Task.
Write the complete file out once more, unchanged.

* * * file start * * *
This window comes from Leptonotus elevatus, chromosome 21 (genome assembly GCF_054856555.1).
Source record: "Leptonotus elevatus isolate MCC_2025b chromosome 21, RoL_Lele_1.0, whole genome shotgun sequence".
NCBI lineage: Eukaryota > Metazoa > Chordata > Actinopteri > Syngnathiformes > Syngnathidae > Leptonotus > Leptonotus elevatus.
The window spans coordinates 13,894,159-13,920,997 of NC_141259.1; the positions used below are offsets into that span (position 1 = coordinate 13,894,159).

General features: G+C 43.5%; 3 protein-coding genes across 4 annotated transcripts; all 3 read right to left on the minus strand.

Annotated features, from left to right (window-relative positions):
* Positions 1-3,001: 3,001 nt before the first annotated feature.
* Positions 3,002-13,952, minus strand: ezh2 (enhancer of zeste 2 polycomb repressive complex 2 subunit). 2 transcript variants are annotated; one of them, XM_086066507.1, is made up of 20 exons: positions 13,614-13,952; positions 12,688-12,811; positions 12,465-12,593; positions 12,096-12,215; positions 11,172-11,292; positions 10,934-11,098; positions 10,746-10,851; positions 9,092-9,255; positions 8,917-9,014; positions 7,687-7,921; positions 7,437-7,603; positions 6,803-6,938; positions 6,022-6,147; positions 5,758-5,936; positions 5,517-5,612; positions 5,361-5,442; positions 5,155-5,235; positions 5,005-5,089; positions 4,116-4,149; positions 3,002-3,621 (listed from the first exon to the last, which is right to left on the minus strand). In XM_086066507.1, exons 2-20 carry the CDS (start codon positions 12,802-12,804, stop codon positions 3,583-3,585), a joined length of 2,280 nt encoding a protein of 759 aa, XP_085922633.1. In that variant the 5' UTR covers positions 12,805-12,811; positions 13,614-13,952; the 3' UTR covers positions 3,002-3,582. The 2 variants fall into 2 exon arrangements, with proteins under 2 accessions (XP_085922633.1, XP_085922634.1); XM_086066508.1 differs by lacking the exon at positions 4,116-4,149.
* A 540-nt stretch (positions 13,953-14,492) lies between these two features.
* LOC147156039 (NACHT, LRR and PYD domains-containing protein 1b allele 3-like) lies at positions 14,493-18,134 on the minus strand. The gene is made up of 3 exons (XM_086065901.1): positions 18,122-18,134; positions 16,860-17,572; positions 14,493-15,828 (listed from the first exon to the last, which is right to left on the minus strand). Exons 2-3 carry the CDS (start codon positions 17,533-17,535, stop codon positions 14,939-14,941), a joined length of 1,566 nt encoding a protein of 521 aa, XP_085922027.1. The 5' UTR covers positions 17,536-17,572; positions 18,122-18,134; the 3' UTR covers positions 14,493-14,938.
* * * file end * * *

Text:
This window comes from Leptonotus elevatus, chromosome 21 (genome assembly GCF_054856555.1).
Source record: "Leptonotus elevatus isolate MCC_2025b chromosome 21, RoL_Lele_1.0, whole genome shotgun sequence".
NCBI lineage: Eukaryota > Metazoa > Chordata > Actinopteri > Syngnathiformes > Syngnathidae > Leptonotus > Leptonotus elevatus.
The window spans coordinates 13,894,159-13,920,997 of NC_141259.1; the positions used below are offsets into that span (position 1 = coordinate 13,894,159).

General features: G+C 43.5%; 3 protein-coding genes across 4 annotated transcripts; all 3 read right to left on the minus strand.

Annotated features, from left to right (window-relative positions):
* Positions 1-3,001: 3,001 nt before the first annotated feature.
* Positions 3,002-13,952, minus strand: ezh2 (enhancer of zeste 2 polycomb repressive complex 2 subunit). 2 transcript variants are annotated; one of them, XM_086066507.1, is made up of 20 exons: positions 13,614-13,952; positions 12,688-12,811; positions 12,465-12,593; positions 12,096-12,215; positions 11,172-11,292; positions 10,934-11,098; positions 10,746-10,851; positions 9,092-9,255; positions 8,917-9,014; positions 7,687-7,921; positions 7,437-7,603; positions 6,803-6,938; positions 6,022-6,147; positions 5,758-5,936; positions 5,517-5,612; positions 5,361-5,442; positions 5,155-5,235; positions 5,005-5,089; positions 4,116-4,149; positions 3,002-3,621 (listed from the first exon to the last, which is right to left on the minus strand). In XM_086066507.1, exons 2-20 carry the CDS (start codon positions 12,802-12,804, stop codon positions 3,583-3,585), a joined length of 2,280 nt encoding a protein of 759 aa, XP_085922633.1. In that variant the 5' UTR covers positions 12,805-12,811; positions 13,614-13,952; the 3' UTR covers positions 3,002-3,582. The 2 variants fall into 2 exon arrangements, with proteins under 2 accessions (XP_085922633.1, XP_085922634.1); XM_086066508.1 differs by lacking the exon at positions 4,116-4,149.
* A 540-nt stretch (positions 13,953-14,492) lies between these two features.
* LOC147156039 (NACHT, LRR and PYD domains-containing protein 1b allele 3-like) lies at positions 14,493-18,134 on the minus strand. The gene is made up of 3 exons (XM_086065901.1): positions 18,122-18,134; positions 16,860-17,572; positions 14,493-15,828 (listed from the first exon to the last, which is right to left on the minus strand). Exons 2-3 carry the CDS (start codon positions 17,533-17,535, stop codon positions 14,939-14,941), a joined length of 1,566 nt encoding a protein of 521 aa, XP_085922027.1. The 5' UTR covers positions 17,536-17,572; positions 18,122-18,134; the 3' UTR covers positions 14,493-14,938.